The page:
The Naro space rocket with the payload of a science
satellite lifts off from the launch pad at the space center in Goheung,
South Jeolla Province, Thursday evening. At right are three sequential
shots taken from footage by television station KBS that show, from top,
the rocket exploding. / Korea Times
GOHEUNG, South Jeolla Province ― The second flight of the Korea
Space Launch Vehicle I (KSLV-I) ended in failure with an explosion
Thursday. The rocket, carrying a satellite aimed at observing the
atmosphere and oceans, blasted off from the Naro Space Center here at
5:01 p.m., but exploded about two minutes later.
The spectacular letdown adds to the fears that the country's Herculean
investment of money and effort into its first home-launched rocket may
never produce the desired returns.
The Naro spaceport lost contact with the rocket 137 seconds after
liftoff, when it was believed to be at an altitude of around 70
kilometers, which appears to be the moment when it exploded, according
to the Korea Aerospace Research Institute (KARI), the country's space
Sources close to the launch project told The Korea Times that first
indications suggest a failure of the rocket's main, RD-151 rocket
engine, developed by Russia's NPO Energomash, as its performance was
seen to be reduced considerably as the vehicle began to veer off
course. The rocket's payload, the Science and Technology Satellite No.
2 (STSAT-2), was also destroyed.
A number experts of also suggested that the country was fortunate to
avoid a disaster as ground control was unable to command the wayward
rocket to self-destruct with communications being out, which may have
led to shuddering consequences had debris crashed onto land.
The doomed KSLV-I launch was the first launch since one in August last
year, when the rocket achieved its desired speed and height, but
failed to deliver its payload satellite into orbit.
``The Naro (KSLV-1) flew normally until 137.19 seconds after liftoff,
when the communications with the ground tracking facilities were
severed. The footage from the camera installed on the upper part of
the rocket suddenly brightened at that moment, which suggests that the
rocket's first stage exploded during flight,'' said Ahn Byung-man,
South Korea's minister of education, science and technology, before
bustling out of the spaceport's briefing room refusing to respond to
questions from hounding media members.
KARI later confirmed that the debris has fallen in the waters off the
southern coast of Jeju Island.
Tak Min-jae, a rocket scientist at the Korea Advanced Institute of
Science and Technology (KAIST) who worked as an adviser on the KSLV-I
project, said it was extremely rare for a rocket to explode after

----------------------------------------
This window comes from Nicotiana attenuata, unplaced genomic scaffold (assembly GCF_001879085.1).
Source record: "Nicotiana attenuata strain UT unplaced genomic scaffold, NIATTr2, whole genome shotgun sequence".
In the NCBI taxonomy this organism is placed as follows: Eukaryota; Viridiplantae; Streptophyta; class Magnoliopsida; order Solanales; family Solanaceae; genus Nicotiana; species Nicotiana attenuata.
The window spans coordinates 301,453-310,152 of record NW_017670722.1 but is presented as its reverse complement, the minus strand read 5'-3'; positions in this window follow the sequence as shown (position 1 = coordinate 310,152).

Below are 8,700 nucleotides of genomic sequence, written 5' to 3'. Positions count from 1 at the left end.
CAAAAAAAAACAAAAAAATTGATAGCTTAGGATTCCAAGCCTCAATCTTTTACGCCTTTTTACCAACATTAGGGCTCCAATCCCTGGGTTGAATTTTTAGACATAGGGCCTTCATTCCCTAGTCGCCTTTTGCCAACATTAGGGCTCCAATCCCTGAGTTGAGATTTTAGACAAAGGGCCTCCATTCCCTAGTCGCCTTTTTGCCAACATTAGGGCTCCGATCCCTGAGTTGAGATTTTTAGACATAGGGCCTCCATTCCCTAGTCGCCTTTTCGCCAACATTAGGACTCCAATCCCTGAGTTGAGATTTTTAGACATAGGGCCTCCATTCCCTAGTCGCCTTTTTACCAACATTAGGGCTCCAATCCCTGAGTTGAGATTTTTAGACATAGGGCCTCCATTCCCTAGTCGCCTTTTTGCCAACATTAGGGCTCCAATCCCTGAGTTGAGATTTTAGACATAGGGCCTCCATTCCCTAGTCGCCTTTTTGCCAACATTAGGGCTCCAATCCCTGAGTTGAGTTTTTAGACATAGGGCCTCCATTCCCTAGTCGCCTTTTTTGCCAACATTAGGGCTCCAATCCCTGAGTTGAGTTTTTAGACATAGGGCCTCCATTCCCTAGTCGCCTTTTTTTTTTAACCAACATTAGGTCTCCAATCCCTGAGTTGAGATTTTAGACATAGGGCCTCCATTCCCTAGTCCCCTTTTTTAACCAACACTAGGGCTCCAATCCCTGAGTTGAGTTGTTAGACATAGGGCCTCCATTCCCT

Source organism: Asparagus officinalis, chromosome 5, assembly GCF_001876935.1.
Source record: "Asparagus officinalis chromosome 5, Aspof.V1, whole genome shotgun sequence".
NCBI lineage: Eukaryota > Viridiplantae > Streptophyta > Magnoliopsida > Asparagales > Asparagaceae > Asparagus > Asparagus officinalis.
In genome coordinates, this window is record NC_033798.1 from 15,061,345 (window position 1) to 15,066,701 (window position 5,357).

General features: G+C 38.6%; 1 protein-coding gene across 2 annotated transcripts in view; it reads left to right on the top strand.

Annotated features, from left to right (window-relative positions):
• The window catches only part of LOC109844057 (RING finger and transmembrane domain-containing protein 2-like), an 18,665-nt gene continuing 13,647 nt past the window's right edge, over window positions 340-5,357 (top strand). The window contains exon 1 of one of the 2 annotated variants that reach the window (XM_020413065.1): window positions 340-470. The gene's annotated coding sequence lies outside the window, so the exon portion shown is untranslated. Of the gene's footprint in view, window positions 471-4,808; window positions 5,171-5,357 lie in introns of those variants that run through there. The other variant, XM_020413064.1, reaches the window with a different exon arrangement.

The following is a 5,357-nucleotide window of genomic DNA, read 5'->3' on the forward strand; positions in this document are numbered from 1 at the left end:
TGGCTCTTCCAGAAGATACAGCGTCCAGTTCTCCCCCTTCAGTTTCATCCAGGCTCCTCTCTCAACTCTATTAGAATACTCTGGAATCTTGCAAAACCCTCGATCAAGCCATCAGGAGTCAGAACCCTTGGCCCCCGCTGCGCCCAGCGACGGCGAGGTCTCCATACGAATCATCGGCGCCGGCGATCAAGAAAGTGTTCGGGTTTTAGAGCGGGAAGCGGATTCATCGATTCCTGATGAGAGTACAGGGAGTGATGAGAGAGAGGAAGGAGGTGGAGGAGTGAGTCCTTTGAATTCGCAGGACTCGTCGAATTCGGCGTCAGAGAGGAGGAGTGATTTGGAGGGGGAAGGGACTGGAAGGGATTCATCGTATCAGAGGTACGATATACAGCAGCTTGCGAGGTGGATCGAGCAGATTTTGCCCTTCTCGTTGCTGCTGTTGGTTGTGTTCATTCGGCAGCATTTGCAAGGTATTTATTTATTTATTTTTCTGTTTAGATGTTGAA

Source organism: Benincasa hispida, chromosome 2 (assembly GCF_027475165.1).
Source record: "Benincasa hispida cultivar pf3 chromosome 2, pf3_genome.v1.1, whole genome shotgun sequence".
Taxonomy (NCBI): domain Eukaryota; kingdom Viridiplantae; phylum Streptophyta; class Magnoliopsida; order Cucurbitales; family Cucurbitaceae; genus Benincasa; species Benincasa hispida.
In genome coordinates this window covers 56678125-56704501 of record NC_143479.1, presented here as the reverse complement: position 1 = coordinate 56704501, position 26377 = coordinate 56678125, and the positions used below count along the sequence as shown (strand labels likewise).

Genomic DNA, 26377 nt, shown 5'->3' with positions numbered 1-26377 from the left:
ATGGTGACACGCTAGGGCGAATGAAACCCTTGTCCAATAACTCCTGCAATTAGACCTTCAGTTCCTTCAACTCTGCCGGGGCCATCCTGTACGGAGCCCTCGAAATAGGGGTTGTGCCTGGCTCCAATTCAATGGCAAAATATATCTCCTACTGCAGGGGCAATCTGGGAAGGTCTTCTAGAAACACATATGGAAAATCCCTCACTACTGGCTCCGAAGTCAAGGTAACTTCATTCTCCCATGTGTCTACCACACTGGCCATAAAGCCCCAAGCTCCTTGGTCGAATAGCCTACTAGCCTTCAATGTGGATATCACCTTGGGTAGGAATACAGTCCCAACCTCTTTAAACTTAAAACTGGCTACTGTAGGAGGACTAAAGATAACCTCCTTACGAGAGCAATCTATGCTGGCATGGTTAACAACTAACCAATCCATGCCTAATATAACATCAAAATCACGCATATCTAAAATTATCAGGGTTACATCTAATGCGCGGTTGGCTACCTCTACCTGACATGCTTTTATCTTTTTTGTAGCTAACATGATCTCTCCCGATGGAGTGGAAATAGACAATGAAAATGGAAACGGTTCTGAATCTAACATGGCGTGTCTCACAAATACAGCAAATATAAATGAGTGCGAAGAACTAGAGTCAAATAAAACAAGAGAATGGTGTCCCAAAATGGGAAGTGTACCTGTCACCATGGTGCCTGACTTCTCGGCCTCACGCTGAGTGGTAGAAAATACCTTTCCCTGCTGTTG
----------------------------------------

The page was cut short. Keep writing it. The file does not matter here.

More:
advancing that much into flight.
``Most rocket explosions occur around blastoff, and the rocket seemed
to be right on course before the supposed explosion. This could only
be explained by a failure of the first stage's main engine,'' Tak
``There could be hundreds of reasons why a rocket engine fails, but a
possibility could be a malfunctioning turbo pump, which may have
pumped in too much fuel into the engine. The flight-termination system
is useless when the communications are killed, and you can't blame
ground control for failing to command the rocket to self-destruct at
an earlier moment when it was moving accordingly with its flight
The part-Russian, part Korean rocket is a result of a 502.5 billion
won ($418 million) investment. Russia's Khrunichev State Research and
Production Space Center, which is providing the core technologies for
the Korean rocket project, designed and developed the KSLV-I
first-stage, which holds the rocket engine and liquid-fuel propulsion
KARI developed the KSLV-I second-stage, which is designed to hold the
satellite and release it into proper position.
Now, with KSLV-I reduced to sea junk after its first two tries, the
South Koreans and Russians are expected to engage in an ugly game of
finger pointing, which may determine whether the rocket will get
another chance at the Naro spaceport or not.
The Russians are under contract to provide at least two launches, and
a possible third should their technology related to the KSLV-I
first-stage be found responsible for the failure of any of the first
two attempts. KARI was guilty for the bungled first launch, but should
the explosion of the KSLV-I first stage be confirmed as the reason for
Thursday's crash, the Russians could be roped in for a third try
sometime next year.
Kim Seung-jo, a Seoul National University (SNU) aerospace scientist
who participated in a government panel investigating the failure of
the first launch, agreed with KARI's theory that a malfunction of the
rocket's first stage engine likely doomed the recent flight.
``The KSLV-I's main telemetry system was installed in the second stage
and this was likely damaged by an explosion in the first stage, which
explains the communications breakdown. This points to the
possibilities of a flawed rocket design or an error during the
assembly process,'' he said.
``But nonetheless, the process of agreeing on the cause of the
explosion will likely be a very long and frustrating experience.''